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“Thought Leaders” Extol China Schools
Posted By Spencer Irvine On May 16, 2013 @ 1:03 pm In News | No Comments
At the Center for American Progress ’s most recent forum on education, “What can U.S. schools learn from other countries?,” the U.S. education system was disparaged by the panelists and speakers present. They found what they like in education in communist China:
None questioned the source of the information on China’s educational progress—the Chinese government itself, which historically has concealed much more than it has revealed. Moreover, it may not have occurred to them that the ultimate goal of Chinese educational control is obedience to the state, or did it?
Maybe they should check out the Voice of America editorial, reflecting the views of the Obama Administration, last year in which VOA ’s editors laid out the findings on China from the State Department Country Reports on Human Rights Practices:
“This year’s Human Rights Report on the People’s Republic of China enumerated many human rights problems. These included extrajudicial killings, executions without due process and enforced disappearance. Some prisoners were held incommunicado, or illegally incarcerated at unofficial holding facilities known as ‘black jails,’ at times for prolonged periods.
“Prisoners were tortured to coerce confessions. Lawyers, journalists, writers, dissidents, petitioners, and others who sought to peacefully exercise their rights under the law were harassed and detained, and too frequently, the legal process was marked by a lack of due process: that is, the courts paid no heed to the defendants’ legal rights. The legal system was politicized, and at times, resorted to closed trials and administrative detentions.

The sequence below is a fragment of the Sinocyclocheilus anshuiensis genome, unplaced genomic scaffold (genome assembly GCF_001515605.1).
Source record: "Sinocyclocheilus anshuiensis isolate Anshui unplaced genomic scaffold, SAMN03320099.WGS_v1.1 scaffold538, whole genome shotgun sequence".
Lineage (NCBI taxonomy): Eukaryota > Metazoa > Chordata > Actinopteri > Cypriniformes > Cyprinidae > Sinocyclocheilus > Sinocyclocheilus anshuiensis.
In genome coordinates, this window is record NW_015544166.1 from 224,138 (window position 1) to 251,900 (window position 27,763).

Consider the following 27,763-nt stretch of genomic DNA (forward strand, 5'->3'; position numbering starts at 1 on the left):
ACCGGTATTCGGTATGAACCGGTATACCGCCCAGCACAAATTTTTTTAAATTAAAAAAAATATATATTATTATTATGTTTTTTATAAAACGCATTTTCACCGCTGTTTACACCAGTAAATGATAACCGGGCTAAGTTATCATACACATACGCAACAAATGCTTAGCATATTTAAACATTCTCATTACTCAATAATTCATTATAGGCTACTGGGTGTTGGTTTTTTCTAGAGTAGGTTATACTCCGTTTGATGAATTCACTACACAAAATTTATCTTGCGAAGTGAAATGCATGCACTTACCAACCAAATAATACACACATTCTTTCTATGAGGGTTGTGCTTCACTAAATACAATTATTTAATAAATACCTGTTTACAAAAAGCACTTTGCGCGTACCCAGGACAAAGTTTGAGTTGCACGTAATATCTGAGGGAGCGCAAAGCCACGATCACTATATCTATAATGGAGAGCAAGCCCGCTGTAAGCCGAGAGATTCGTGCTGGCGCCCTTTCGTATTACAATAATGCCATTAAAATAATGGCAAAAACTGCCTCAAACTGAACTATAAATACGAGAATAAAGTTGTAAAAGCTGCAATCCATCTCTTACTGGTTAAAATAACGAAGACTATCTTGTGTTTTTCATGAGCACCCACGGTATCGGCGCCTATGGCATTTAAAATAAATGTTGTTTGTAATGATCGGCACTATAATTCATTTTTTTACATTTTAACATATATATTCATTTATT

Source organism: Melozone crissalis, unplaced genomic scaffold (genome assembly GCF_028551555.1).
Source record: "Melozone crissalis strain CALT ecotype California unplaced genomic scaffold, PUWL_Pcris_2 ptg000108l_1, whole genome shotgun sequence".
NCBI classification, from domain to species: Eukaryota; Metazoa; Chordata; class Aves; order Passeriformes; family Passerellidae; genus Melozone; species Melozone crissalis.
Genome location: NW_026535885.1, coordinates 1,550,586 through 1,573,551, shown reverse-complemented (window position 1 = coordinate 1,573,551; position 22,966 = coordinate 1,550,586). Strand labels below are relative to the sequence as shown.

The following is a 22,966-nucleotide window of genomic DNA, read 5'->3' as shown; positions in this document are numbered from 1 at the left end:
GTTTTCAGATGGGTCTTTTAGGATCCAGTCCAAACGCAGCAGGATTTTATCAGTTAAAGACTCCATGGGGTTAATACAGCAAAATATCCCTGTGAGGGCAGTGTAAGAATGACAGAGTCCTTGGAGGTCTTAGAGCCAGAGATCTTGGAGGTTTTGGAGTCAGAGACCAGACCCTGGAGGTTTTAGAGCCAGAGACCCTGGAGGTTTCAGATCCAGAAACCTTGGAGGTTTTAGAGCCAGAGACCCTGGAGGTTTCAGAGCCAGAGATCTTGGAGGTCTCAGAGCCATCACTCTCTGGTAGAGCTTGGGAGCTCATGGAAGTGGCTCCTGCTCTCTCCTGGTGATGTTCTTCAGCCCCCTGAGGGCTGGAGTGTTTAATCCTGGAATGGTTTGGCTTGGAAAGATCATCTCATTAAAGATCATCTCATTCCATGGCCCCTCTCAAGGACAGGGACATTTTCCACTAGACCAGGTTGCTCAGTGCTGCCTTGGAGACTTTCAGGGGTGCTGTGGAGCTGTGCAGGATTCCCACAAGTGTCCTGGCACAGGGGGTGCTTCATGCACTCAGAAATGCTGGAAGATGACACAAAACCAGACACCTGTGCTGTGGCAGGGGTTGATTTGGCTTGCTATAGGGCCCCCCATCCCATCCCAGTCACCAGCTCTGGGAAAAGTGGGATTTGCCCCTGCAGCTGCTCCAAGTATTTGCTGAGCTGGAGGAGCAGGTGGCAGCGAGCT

“The freedom to assemble, practice religion, and travel were restricted, and the government failed to protect refugees and asylum seekers, even as it pressured other countries to forcibly return to China refugees and asylum seekers. Non-governmental organizations were restricted and under close scrutiny.
“There was wide-spread discrimination against women, minorities, and persons with disabilities. China’s coercive birth-limitation policy in some cases resulted in forced abortion or forced sterilization. Independent unions were prohibited; there was no protection for workers’ right to strike, and forced labor, including prison labor, was exploited. Corruption remained wide-spread.”
Spencer Irvine is a staff writer at Accuracy in Academia.
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URLs in this post:
 Center for American Progress: http://www.americanprogress.org/events/2013/05/06/62403/what-can-u-s-schools-learn-from-other-countries/
 VOA: http://editorials.voa.gov/content/human-rights-report-on-china-2012/1652062.html
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